God could have raised His Son right off of the cross. But He chose instead to arrange a full-blown burial complete with a Roman seal on the tomb. Without the cross and resurrection, my faith would be useless. 1Co15:12-28

It is all a matter of perspective

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<![endif]–>There is a story that comes out of India that tells about a donkey who was very proud of himself. He was a diligent donkey because he was easy to ride and did not have to be prodded. Many who rode him commented that they thought that he actually enjoyed his work. However, his pride turned to arrogance after he carried one particular man. His arrogant pride got so bad that he could no longer get along with other donkeys. He is a famous donkey who is recorded in history over 2000 years ago. You guessed it. It is the donkey who carried Jesus on his last trip to Jerusalem. So why was he so proud of himself? Did this pride come from the fact that he was privileged to carry Jesus? No. In his own words this is what he told the other donkeys:

Here I am minding my own business standing on the street corner waiting for my master. Two strange men [they smelled like fishermen] came up and untied me and started to lead me away. My master came running out of the house shouting at these two men. One of the men turned and said ‘the Master has need of me’ at which my master just shook his head and walked back into the house. I was led to the outskirts of our village where a crowd was gathered. Someone threw a cloak over me and then this man climbed on my back and we started out toward Jerusalem. As we went the crowds got bigger. People were throwing their cloaks on the ground for me to walk on. That was really nice because sometime small stones can get wedged in my hoof. Then the crowds started singing Hosanna and throwing flowers toward me. It was a wonder trip into Jerusalem with all of the clapping and waving for me! I was so happy. Finally, I was getting the recognition I deserve for all of the hard work I do. No other donkey has ever had praise heaped on him like me.”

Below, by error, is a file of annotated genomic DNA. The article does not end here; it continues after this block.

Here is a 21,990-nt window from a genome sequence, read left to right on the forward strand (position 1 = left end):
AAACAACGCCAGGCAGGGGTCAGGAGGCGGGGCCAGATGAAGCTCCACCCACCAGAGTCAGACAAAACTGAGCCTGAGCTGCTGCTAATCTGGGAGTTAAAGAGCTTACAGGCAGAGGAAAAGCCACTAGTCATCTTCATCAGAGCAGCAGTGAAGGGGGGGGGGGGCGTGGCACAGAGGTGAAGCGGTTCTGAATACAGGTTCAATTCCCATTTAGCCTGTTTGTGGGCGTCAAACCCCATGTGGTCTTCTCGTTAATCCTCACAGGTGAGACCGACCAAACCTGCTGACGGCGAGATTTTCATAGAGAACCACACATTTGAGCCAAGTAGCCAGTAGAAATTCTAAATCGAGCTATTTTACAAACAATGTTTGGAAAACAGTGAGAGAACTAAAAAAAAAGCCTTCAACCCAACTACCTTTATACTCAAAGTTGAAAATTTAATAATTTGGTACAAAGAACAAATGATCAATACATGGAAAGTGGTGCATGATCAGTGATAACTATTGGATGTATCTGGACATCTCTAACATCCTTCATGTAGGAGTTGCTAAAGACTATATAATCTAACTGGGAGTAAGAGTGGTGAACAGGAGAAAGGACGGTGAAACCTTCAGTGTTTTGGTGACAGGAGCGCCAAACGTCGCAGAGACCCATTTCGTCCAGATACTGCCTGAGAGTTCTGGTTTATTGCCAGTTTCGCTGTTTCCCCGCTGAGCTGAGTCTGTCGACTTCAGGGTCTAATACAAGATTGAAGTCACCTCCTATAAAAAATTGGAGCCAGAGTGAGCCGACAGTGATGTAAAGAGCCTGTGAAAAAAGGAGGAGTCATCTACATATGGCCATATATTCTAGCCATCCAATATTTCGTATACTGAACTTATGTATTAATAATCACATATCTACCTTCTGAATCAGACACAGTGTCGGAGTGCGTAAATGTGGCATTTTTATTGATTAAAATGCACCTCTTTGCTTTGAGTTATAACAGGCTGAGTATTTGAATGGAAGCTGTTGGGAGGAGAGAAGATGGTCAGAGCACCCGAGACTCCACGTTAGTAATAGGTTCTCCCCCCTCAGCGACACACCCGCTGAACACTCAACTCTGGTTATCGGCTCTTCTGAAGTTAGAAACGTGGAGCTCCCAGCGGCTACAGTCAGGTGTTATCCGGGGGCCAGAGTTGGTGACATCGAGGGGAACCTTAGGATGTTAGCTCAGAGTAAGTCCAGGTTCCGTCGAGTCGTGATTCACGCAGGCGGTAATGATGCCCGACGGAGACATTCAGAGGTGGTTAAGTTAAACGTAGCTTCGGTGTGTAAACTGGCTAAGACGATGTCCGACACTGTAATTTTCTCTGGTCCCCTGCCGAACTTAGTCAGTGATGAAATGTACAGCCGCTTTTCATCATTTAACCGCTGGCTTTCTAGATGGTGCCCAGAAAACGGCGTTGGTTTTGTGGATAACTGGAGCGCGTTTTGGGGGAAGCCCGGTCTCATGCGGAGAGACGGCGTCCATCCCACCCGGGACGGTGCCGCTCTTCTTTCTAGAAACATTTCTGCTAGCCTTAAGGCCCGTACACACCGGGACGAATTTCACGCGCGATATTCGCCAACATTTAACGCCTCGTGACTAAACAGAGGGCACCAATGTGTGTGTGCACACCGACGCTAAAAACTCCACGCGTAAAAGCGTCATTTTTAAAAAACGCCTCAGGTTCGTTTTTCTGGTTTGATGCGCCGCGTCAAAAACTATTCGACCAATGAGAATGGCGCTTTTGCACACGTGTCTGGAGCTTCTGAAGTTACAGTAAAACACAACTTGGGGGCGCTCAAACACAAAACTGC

We can be just like that donkey. We too can get caught up in all of the clapping and waving and think that it is for us. I am thankful for all that God is doing in us, through us and around us. We work hard. However, if anything of eternal value is achieved it is the Lord who has accomplished it. When we think otherwise, we are in danger of being like the prideful donkey.


We have so very much to be thankful for to our heavenly Father. Exodus 34:6 says “The Lord, the Lord, a God merciful and gracious, slow to anger, and abounding in steadfast love and faithfulness…” Every once in a while I stop and look around. I marvel at the mercy and grace that God has showered on us. We did not deserve this. There is nothing in the world…no human energy, strategy or cleverness that can merit God’s unmerited favor on us. When I do take the time to pause and think about God’s blessing on our lives, it causes an overwhelming sense of gratitude. But here is the kicker…how does one thank God who blesses without reason? Maybe the more important question would be ‘How often do I stop and thank God for such a rich life?’

Thumbs up to Plan A…

“When God speaks, neutrality is not an option…the condition of [my heart] is revealed in [my] Hearing God’s Voice; p.45 Italics added. response. Henry & Richard Blackaby:

I can respond positivity as Mary did to the angel of the Lord’s announcement [Luke 1: 19-20] or I can respond negatively as did Jonah and run away. We can run but we cannot hide. The Hound of Heaven stays on our trail. As I look back on my Christian walk, I have either given God a thumb’s up or down to His calling. What I have often failed to understand was obedience is never an option…especially if I try to claim to be a disciple of Christ. God only has Plan A. There is no room for Plan B. God’s plans are airtight and infallible. He has no need for an alternative or backup plan from me.

What makes my plan [Plan B] so attractive to me is a failure to place complete trust in the King of kings. God’s wisdom is unsearchable. That is what makes trusting God so difficult for me. Since I cannot plumb the depth of His reasoning and plan, I automatically feel that His plan may fail…lack of trust in what we cannot see is a lack of faith in Him. He has created me with a free will to choose as I desire. I can choose Plan B and He will not strike me dead. Nothing bad may happen. But there are consequences in the choices I make. Note…I did not say judgments but consequences. Judgments are what happen in eternity.